Frederic Henry, creator of the multi-million copy selling Timeline series, strikes again with The Builders: Middle Ages, a brilliantly simple card game with a strong theme. You play as... well... builders, with the unsurprising goal of completing buildings to earn victory points. The first player to reach 17 points triggers the end of the game, and the builder with the most points wins. Simple.
The game is made up of three different components: buildings of different sizes, workers of varying skill levels and ecu, the game’s currency. Buildings and workers are defined by scores in 4 different characteristics: carpentry, masonry, architecture and tilery, and players must pay to assign appropriately skilled workers to their construction sites to complete them. Finishing a building will earn you points and game currency, with rewards increasing with build complexity.
Some building cards called machines are special structures that once completed get added to a player’s workforce and can be assigned—for free—to other building sites. Typically, machines will focus on one of the four characteristics and help players choose which structures to build.
Setup and Gameplay
Setting up The Builders: Middle Ages is fast and simple, with minimal time between opening the box and the beginning of the game. What’s more, the game is easy to explain and understand, meaning casual players, younger audiences and those who are new to board games will have no trouble picking up the rules.
Two decks are formed on the table: one for buildings and the other for workers. Much like in Ticket to Ride, 5 cards are drawn from each deck and these are the cards builders can choose from.
Each player receives 10 ecus and one random apprentice card—the lowest tier of worker—to get them started.
From here and in turn, players have 3 action points to spend per round and can choose to:
- Open a construction site by choosing one of the five buildings cards on offer.
- Recruit a worker by choosing one of the five available workers,
- Assign one of your workers (or machines) to a site. Assigning a second worker to the same site will cost two actions, assigning a third worker 3 actions, etc.
- Spend one or several actions to get coins from the bank.
Each action is repeatable, and players have the option of buying extra actions at 5 ecu apiece.
Starting with easier structures, players will gradually be aiming for more complex builds, increasing their income and their workforce as they go. Workers have varied skill levels and are more or less specialised in the 4 different characteristics, but cost more to assign to sites the more competent they are. So, players will need to be vigilant throughout the game to employ workers suited to the buildings they are aiming for, while looking out for buildings that match their workers’ combined skills.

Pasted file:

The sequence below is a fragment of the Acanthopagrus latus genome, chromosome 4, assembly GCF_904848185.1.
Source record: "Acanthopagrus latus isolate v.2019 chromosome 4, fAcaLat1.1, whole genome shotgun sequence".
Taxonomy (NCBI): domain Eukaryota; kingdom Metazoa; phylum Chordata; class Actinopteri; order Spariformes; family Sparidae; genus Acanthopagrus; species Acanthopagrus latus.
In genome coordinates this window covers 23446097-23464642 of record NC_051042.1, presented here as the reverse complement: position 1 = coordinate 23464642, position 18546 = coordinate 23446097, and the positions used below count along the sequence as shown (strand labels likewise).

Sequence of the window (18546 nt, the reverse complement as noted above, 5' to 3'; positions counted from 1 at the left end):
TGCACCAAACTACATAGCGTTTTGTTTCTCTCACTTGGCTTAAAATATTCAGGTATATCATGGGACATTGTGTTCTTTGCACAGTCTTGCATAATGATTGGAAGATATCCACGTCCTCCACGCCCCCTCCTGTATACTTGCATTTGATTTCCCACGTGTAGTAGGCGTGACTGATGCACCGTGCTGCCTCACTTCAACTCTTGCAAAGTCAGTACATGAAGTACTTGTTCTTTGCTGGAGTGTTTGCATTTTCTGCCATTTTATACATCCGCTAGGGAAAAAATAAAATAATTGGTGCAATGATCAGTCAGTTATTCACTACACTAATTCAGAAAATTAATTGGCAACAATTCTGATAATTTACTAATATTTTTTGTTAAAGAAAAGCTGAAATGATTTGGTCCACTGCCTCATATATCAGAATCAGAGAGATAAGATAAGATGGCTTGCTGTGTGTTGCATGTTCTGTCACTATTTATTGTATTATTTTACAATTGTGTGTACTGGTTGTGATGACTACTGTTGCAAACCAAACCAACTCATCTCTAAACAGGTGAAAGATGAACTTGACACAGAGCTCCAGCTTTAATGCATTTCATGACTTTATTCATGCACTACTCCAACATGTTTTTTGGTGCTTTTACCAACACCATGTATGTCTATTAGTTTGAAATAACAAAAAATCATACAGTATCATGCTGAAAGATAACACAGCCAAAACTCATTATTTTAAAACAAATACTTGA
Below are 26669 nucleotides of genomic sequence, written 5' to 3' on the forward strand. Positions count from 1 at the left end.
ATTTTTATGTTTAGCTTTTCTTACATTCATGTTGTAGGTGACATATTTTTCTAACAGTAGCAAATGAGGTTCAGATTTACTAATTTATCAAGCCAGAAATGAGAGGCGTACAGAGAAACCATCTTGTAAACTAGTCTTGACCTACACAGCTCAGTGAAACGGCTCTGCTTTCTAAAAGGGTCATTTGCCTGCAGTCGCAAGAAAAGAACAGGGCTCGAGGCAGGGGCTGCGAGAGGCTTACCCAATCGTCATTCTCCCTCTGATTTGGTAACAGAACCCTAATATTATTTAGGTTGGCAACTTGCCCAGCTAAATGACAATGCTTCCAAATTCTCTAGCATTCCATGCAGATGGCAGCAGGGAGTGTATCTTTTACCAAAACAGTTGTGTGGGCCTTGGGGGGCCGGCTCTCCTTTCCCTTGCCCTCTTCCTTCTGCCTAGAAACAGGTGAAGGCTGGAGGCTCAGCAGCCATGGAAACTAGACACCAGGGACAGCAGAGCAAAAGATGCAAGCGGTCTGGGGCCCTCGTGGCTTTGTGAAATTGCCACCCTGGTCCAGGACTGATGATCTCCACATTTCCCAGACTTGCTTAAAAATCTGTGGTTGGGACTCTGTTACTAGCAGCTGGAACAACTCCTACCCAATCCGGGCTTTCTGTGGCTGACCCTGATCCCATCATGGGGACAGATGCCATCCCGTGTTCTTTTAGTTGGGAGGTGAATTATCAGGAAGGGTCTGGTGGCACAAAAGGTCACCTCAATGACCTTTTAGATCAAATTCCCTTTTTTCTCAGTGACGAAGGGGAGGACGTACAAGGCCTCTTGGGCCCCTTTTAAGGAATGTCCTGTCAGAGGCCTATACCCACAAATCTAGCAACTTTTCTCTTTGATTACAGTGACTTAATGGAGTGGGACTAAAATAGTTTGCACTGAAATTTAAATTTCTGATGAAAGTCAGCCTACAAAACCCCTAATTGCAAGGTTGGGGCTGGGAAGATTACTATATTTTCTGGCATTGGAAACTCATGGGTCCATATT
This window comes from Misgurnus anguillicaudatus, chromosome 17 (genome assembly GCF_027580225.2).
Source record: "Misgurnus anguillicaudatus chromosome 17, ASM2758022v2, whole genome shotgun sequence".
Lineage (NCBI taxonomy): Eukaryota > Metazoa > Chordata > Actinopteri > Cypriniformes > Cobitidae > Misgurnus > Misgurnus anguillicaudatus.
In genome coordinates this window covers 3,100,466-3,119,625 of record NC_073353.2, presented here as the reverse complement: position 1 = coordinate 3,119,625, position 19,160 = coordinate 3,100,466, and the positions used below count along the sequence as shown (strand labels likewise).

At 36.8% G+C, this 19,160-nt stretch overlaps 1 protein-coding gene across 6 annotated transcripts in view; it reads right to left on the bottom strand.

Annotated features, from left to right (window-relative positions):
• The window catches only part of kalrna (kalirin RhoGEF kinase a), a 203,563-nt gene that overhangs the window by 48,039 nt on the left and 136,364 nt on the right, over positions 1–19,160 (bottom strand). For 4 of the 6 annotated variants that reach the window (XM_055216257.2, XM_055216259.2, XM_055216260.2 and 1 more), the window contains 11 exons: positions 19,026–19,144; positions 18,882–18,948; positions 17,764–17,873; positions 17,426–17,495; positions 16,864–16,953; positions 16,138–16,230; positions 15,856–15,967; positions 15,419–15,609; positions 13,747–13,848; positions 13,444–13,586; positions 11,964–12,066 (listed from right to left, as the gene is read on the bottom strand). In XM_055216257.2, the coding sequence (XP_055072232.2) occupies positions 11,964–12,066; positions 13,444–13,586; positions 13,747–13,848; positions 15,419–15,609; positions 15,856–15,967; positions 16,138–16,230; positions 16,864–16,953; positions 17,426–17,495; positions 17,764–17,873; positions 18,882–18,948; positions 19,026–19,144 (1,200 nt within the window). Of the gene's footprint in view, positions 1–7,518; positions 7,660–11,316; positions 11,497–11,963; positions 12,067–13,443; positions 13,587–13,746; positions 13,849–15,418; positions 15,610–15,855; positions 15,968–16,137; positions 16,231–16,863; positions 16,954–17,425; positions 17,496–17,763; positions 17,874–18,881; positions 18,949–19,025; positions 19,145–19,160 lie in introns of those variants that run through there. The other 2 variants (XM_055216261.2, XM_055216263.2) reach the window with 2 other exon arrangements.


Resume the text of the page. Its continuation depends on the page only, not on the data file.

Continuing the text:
The Builders: Middle Ages is easy to play but surprisingly strategic. The game is completely transparent, with no hand management involved or special cards to play. This along with the minimal player interaction means you’ll be mostly focused on your own progression, while keeping an eye on your opponents’ boards.
The core mechanic of matching your workers to your buildings is pretty smooth and effortless. Thanks to the nifty illustrated (and colour-coded) characteristics system, you can clearly read each building’s requirements and know which workers to assign to them.
Gameplay is oddly similar to engine building games like Wingspan or Race For The Galaxy, where you’ll find yourself planning ahead and thinking carefully before picking cards to add to your board. But the general rule is: as long as you continue to make a profit from your builds, then you are going in the right direction.
Turns are played quite swiftly, but you always need to put some thought into your actions. Although this is a rather simple game, you find wanting to create the best board possible and be as thrifty as you can possibly be with your coins and workers—an accurate simulation of real world building sites, it seems!
Where The Builders: Middle Ages struggles a bit is balancing. While not game-breaking, some worker cards are clearly more interesting than others. Buildings, however, all seem well-balanced in terms of their effort to reward ratio.
The Builders: Middle Ages - Final Thoughts
The Builders: Middle Ages has a lot going for it. The simple yet addictive gameplay will leave you wanting more after each game. Its size and length make it a portable game you can slip into your pocket or luggage to bring with you on holiday, or simply to play with friends of an evening. It is extremely family-friendly and can be enjoyed with many different types of players. Games with 2 players are remarkably smooth and enjoyable too.
The game art is simply gorgeous. Finishing a building site is immensely satisfying, not only for the rewards it brings, but also because you get to flip over your card and reveal the beautiful fruits of your labour.
While a strategy game at heart, it may not be strategic enough for the more enthusiastic players. That said, this isn’t the type of game The Builders: Middle Ages is trying to be. It aims to be a light to mid-weight, fast and portable strategy game, and you know what? It excels at it! More engaged players may be pleasantly surprised at the level of competitiveness the game can offer. Sure, you are aiming for 17 victory points to win, but after a few games you’ll be aiming for more and trying to figure out ways of beating your high scores.
All-in-all The Builders: Middle Ages has strong foundations, a decent amount of complexity and is a well put together game for when you fancy something a bit easier to play after a hard day’s work. Perfect with a nice cup of tea and a choccy biccy.